Helpful tips for bear-proofing your life

photo by Rick and Karen Mann | Security cameras catch a bear on the prowl for a midnight snack.
photo by Rick and Karen Mann | Security cameras catch a bear on the prowl for a midnight snack.

by Susan Michaud
While the focus of late, and appropriately so, has been on the introduction of wolves into Colorado, there is another animal that we who call the mountains our home must consider. As a fairly new member of the Old Park community–we were liberated from the city on July 4th, last year—I have learned that the critter I refer to as “Yogi” is a very real concern. (We refer to him as Yogi so my three-year-old granddaughter isn’t alarmed when we talk about him.)

I saw my first bear last summer as it meandered up the hill next to our home. It wasn’t in a hurry, nor did it take any real notice of us. Neighbors posted their encounters with bears on our neighborhood Facebook page over the following months and again this spring. As a former city dweller, I was fascinated and excited to see a bear, but I was also concerned and desired to know what I could do to reduce the possibility of having an unwanted encounter with one.
I’ve since done some research and have learned some tips that have made me more or less at ease, although no less aware.

It seems that Yogi is a “chow hound,” and one of his main concerns in life is getting enough calories to make it through the next winter. As such, he will try to get the most calories with the least amount of effort. So, the biggest tip is to make sure he doesn’t see your home as one of his favorite restaurants. Here are a few things that we are doing:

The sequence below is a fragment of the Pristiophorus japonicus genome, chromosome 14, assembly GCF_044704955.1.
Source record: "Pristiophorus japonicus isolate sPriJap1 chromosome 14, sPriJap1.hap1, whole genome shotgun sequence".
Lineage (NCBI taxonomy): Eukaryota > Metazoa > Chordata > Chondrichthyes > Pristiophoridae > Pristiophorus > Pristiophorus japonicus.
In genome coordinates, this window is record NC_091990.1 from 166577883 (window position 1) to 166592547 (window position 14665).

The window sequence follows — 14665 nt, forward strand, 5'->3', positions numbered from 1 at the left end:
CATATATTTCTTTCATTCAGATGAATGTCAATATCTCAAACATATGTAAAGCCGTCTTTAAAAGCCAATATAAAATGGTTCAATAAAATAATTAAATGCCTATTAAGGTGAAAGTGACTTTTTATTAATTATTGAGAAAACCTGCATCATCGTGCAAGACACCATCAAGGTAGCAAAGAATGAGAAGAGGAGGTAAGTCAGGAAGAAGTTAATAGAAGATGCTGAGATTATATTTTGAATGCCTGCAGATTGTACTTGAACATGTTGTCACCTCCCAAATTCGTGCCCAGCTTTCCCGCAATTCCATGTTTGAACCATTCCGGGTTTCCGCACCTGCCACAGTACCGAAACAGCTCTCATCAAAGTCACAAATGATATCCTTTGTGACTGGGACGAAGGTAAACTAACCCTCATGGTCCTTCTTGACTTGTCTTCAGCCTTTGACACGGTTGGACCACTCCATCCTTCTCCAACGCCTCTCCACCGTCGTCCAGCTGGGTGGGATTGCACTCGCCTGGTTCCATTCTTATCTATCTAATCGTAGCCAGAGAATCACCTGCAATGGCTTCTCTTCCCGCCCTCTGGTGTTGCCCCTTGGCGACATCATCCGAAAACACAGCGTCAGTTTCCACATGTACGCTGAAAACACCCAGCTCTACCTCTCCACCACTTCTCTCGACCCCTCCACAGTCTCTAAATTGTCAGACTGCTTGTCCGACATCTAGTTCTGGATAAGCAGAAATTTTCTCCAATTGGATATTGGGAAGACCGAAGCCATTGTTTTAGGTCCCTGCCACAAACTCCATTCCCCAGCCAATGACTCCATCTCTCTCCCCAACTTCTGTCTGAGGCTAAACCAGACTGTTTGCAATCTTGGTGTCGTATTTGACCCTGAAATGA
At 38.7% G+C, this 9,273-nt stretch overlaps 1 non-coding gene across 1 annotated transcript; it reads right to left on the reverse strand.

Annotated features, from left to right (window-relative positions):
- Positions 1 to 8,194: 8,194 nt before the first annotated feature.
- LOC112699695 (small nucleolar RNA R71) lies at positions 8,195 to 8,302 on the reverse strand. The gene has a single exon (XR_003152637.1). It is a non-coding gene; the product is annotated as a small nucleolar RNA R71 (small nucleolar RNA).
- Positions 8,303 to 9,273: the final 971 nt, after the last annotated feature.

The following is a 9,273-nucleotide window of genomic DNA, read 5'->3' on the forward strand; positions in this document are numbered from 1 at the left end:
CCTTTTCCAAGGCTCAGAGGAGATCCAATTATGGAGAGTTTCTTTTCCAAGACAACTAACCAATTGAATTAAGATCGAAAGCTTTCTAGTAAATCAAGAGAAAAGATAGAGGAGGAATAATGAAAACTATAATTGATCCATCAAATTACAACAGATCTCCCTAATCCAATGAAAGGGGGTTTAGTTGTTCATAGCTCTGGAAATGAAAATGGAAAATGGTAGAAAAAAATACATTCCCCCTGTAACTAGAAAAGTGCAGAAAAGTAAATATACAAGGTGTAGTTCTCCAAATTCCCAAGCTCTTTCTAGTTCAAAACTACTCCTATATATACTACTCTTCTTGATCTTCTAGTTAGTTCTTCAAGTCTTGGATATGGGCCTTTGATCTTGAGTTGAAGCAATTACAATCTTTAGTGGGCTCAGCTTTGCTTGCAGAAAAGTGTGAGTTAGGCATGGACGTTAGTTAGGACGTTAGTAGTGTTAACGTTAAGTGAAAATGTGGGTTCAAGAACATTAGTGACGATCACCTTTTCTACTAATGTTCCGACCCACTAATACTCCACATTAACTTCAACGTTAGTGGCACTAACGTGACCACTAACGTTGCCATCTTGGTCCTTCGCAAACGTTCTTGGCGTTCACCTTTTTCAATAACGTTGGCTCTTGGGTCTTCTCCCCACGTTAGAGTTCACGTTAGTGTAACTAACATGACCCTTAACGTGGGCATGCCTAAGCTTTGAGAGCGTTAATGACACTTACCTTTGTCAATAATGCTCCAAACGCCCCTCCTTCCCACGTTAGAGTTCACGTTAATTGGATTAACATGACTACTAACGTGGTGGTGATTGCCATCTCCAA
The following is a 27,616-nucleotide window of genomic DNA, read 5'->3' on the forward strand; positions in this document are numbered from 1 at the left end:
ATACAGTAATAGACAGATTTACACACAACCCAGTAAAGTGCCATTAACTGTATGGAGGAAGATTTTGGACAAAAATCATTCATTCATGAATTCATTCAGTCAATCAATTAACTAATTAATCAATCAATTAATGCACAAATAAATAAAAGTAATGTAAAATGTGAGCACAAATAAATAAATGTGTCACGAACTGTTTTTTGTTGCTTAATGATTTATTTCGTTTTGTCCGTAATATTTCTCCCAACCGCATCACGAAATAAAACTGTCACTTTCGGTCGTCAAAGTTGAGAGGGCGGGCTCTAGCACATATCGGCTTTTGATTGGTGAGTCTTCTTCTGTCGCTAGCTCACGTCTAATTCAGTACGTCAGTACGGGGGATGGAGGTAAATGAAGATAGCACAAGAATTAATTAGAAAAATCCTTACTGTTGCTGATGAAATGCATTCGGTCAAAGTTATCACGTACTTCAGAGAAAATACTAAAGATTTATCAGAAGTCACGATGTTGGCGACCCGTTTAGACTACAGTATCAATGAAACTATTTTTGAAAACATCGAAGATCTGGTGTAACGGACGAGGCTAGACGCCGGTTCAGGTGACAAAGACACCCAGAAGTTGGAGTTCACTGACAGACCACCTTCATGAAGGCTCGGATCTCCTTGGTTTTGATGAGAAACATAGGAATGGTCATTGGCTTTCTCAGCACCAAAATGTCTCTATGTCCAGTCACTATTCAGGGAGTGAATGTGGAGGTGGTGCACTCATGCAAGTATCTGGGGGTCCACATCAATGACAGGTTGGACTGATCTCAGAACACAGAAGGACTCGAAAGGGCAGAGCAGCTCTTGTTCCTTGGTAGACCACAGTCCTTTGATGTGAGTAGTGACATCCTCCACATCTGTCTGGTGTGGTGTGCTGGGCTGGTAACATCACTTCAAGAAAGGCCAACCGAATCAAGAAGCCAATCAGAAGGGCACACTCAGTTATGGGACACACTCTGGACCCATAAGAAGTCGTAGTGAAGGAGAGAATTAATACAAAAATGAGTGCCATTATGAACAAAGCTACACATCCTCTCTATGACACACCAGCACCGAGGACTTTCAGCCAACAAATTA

We keep our trash in the garage in plastic bags until we can take it into town, which is often. We clean trash cans with ammonia or bleach regularly. We also use rags soaked in ammonia to cover the smell if it seems bad. Yogi has a great nose!

We burn off our grill and bring it into our garage after using it.

We do not leave dog food outside or feed other wild animals. We have chosen not to feed birds for now, but I’ve learned of safe ways to still attract them like a water feature and planting their favorite flowers. There are also safe ways to have bird feeders; take them in at night, or wait until Yogi goes to bed for the winter.

We keep doors and windows that are bear accessible locked, including our vehicle doors.

We do not leave food or trash in our vehicles. I don’t even use a sweet-smelling air freshener in my car like I used to in the city.

Another thing I learned is that reporting a bear to CPW when it is still being a small nuisance could prevent it from becoming a larger one. Wildlife officials can assess the situation, determine if there
is anything that is attracting Yogi to the area, and address it with the residents. If everyone cooperates, then the bear will likely leave and look for calories elsewhere. If a neighborhood waits until the bear becomes aggressive, then officials have fewer options, and the bear could instead lose its life. This doesn’t mean that I should have reported the bear walking through our meadow. He was just passing through. Had he tried to get into my car or garage, then a call would be in order.
So while the wolves may become a real issue sooner than we would like, Yogi is alive and well in Grand County, and we would do well to be aware and proactive. It’s important to be a good neighbor to our four-legged friends and keep them from getting into trouble by removing temptation whenever possible.